Rhino poaching surges in Asia, Africa

Rhino poaching worldwide is on the rise, according to a new report by TRAFFIC and the International Union for the Conservation of Nature (IUCN).

The trade is being driven by Asian demand for horns and is made worse by increasingly sophisticated poachers, who now are using veterinary drugs, poison, cross bows and high caliber weapons to kill rhinos, the report states.

Since 2006 the majority (95 percent) of the poaching in Africa has occurred in Zimbabwe and South Africa, according to new data.

“These two nations collectively form the epicentre of an unrelenting poaching crisis in southern Africa,” said Tom Milliken of TRAFFIC.

The report, which was submitted to the Convention on International Trade in Endangered Species of Wild Fauna and Flora (CITES) ahead of its 15th meeting of the Conference of the Parties (CoP15) in March, documents a decline in law enforcement effectiveness and an increase in poaching intensity in Africa. The situation is most serious in Zimbabwe where rhino numbers are now declining and the conviction rate for rhino crimes in Zimbabwe is only three percent. Despite the introduction of a number of new measures, poaching and illicit horn trade in South Africa has also increased.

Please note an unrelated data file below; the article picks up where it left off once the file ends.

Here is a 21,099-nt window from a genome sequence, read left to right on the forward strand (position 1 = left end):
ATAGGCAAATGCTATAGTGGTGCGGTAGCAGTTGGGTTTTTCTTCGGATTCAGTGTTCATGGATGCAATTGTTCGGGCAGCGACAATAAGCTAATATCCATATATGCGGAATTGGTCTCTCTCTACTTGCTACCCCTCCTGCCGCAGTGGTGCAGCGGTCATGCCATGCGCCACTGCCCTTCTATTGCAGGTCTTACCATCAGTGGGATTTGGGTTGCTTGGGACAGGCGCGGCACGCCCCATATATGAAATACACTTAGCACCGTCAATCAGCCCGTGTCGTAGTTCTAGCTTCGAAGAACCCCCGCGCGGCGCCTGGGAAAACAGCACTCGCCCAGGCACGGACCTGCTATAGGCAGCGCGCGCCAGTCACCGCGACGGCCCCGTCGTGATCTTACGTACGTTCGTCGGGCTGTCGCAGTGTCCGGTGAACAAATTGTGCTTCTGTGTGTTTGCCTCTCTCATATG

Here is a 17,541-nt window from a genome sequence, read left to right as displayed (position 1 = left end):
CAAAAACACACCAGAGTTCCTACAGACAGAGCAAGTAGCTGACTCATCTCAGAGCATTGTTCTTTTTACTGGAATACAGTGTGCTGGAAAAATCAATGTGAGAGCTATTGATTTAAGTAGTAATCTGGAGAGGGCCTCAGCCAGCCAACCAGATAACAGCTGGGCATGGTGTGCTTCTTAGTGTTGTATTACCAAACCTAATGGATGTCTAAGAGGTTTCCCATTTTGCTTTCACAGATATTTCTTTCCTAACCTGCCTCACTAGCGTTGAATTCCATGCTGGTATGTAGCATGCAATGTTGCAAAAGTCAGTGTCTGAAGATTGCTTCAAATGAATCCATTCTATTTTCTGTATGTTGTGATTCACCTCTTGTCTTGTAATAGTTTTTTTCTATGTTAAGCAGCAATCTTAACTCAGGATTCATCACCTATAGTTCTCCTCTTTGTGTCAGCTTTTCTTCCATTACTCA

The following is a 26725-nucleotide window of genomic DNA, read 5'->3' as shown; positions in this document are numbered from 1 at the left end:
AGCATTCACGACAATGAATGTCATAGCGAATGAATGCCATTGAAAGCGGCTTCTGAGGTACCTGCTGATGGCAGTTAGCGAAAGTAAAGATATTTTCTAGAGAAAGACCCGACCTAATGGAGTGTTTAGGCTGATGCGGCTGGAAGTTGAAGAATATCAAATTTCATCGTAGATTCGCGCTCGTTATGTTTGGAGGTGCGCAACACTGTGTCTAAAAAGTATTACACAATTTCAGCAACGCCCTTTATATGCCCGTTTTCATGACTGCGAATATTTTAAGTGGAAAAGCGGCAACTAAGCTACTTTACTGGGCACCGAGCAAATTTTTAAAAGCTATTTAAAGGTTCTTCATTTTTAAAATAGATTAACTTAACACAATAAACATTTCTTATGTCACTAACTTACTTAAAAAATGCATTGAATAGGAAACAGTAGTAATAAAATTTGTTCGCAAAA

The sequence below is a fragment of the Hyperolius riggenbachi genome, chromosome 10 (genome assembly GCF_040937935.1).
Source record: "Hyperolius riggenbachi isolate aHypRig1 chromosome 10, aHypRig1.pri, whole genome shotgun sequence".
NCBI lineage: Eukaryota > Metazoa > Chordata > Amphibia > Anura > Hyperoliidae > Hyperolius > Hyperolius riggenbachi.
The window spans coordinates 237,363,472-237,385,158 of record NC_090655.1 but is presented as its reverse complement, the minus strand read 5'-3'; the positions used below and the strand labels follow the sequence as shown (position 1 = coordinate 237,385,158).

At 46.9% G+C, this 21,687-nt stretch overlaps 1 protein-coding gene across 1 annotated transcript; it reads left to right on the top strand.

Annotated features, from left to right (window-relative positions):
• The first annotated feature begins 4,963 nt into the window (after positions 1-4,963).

“Concerted action at the highest level is needed to stop this global crisis of rampant rhino poaching,” said Amanda Nickson, Director of the Species Programme at WWF International. “We call on the countries of concern to come to COP 15 in March with specific actions they have undertaken to show their commitment to stopping this poaching and protecting rhinos in the wild.”

The report also raises concerns regarding the low and declining numbers as well as the uncertain status of some of the Sumatran and Javan rhino populations in Malaysia, Indonesia and Vietnam.

“Sumatran and Javan rhino range countries need to increase efforts to better assess the current status of many of their rhino populations – to enhance field law enforcement efforts – prevent further encroachment and land transformation in rhino areas – and improve biological management of remaining rhinos to ensure the few remaining Sumatran and Javan Rhino numbers increase,” said Dr. Bibhab Kumar Talukdar, Chair of the IUCN/SSC Asian Rhino Specialist Group

Most rhino horns leaving southern Africa are destined for medicinal markets in southeast and east Asia, especially Vietnam, and also China. The report highlights Vietnam as a country of particular concern – noting that Vietnamese nationals operating in South Africa have recently been identified in rhino crime investigations. In addition, concern has been expressed about the status of Vietnam’s single Javan rhino population.